BACKGROUND: Incidence and mortality rates of cervical cancer in Guatemala, as well as many other low- and middle-income countries, are considerably higher than rates in high-income countries. This is most likely due to low rates of cervical cancer screening in these countries, specifically in indigenous and rural populations. Current estimates suggest that less than 40% of women in Guatemala have ever been screened for cervical cancer, with much lower rates in indigenous and rural communities. We therefore proposed that reliance on Papanicolaou (Pap) and visual inspection with acetic acid (VIA) screening are not the most effective methods for controlling and preventing cervical cancer in indigenous and rural communities in Guatemala. Thus we investigated self-collection HPV tests as an alternative primary method of screening. HPV testing can be administered by a woman herself in the privacy of her home, thus mitigating issues of accessibility and privacy, which we believe to be barriers to screening experienced by women in these populations. We hypothesize that an HPV test will increase rates of follow-up care (Paps/VIAs) in these communities. Our prior study showed that HPV testing was highly acceptable in one indigenous group in Guatemala, and this study aims to expand upon those results to determine whether these tests are acceptable in other populations, and if there is an increase in follow-up care after use of these tests.
METHODS: A randomly selected group of women (N=1000), ages 18-60, residing in two rural communities (Santiago Atitlan, which is approximately 70 kilometers outside of Guatemala City, and Livingston, which is on the Caribbean coast) will be surveyed June-July 2016 to assess risk factors and knowledge of HPV and cervical cancer. Eligible women (ages 25-56 who are not menstruating or pregnant and have not had a hysterectomy) will be asked to self-collect a vaginal sample to be tested for HPV to assess the prevalence in each community, as well as the acceptability of HPV self-sampling as an option for cervical cancer screening. We have seen that HPV testing is acceptable in Santiago, but are interested to see if the test is acceptable in other populations with different ethnic backgrounds. Women will be given their results from the HPV test within a month after data collection and then be contacted 6 months and 1 year after to determine if they followed-up on their results.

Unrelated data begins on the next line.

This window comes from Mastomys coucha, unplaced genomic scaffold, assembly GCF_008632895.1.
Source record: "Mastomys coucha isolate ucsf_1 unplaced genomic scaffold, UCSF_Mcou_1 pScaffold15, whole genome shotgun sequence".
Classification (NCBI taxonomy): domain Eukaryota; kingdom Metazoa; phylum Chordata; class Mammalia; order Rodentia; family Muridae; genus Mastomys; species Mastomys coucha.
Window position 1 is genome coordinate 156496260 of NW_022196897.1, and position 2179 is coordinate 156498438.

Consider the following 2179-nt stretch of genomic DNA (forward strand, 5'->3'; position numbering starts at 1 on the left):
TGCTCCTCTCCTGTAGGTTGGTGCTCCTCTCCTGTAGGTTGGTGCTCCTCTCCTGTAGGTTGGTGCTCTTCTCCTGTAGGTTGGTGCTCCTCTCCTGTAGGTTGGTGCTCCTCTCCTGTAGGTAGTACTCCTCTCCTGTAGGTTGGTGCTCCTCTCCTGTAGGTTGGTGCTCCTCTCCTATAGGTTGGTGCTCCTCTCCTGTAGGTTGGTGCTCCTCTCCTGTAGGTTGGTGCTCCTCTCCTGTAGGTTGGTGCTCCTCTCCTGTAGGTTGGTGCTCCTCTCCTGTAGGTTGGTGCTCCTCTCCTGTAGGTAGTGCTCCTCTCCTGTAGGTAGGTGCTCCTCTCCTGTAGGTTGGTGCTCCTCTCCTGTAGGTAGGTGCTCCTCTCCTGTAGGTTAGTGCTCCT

RESULTS/FINDINGS: In our pilot study, 93% of women in Santiago were interested in providing a sample and 88% were eligible, showing that the test was highly acceptable in this community. We expect to see similar rates of acceptability in this follow-up study, however this study will be performed in different communities, with varying ethnic compositions, which could alter these rates. Additionally, in our pilot study, 21% of women tested positive for HPV, with 17% testing positive for high risk HPV. We again expect similar results for rates of HPV, but this could differ between communities. We will assess baseline rates of Pap/VIA screening in our surveys and hope to see increased rates of follow-up screening among women who have tested positive for HPV when we contact them at the 6-month and 1-year mark. We may also see increased rates of follow-up care in women who tested negative for HPV, as they have now been exposed to education and information about cervical cancer screening.
CONCLUSIONS: Self-collection HPV testing appears to be an acceptable form of cervical cancer screening in at least one, if not more, indigenous and rural communities in Guatemala. This study will help determine if HPV testing increases the rate at which women receive Pap/VIA screening after receiving their HPV test result. With increased screening for cervical cancer in these communities, the incidence and mortality rates of this disease could be greatly reduced.
**Data collection will conclude in August and all results will be analyzed prior to this conference.
Citation Format: Anna Gottschlich, Audrey Murchland, Kristin Bevilacqua, Andres Pineda, Alvaro Rivera-Andrade, Christian Alvarez, Gina Ogilvie, Carlos Mendoza-Montano, Rafael Meza. Use of HPV self-sampling to increase screening for cervical cancer in indigenous and rural communities in Guatemala. [abstract]. In: Proceedings of the Ninth AACR Conference on the Science of Cancer Health Disparities in Racial/Ethnic Minorities and the Medically Underserved; 2016 Sep 25-28; Fort Lauderdale, FL. Philadelphia (PA): AACR; Cancer Epidemiol Biomarkers Prev 2017;26(2 Suppl):Abstract nr C64.
- ©2017 American Association for Cancer Research.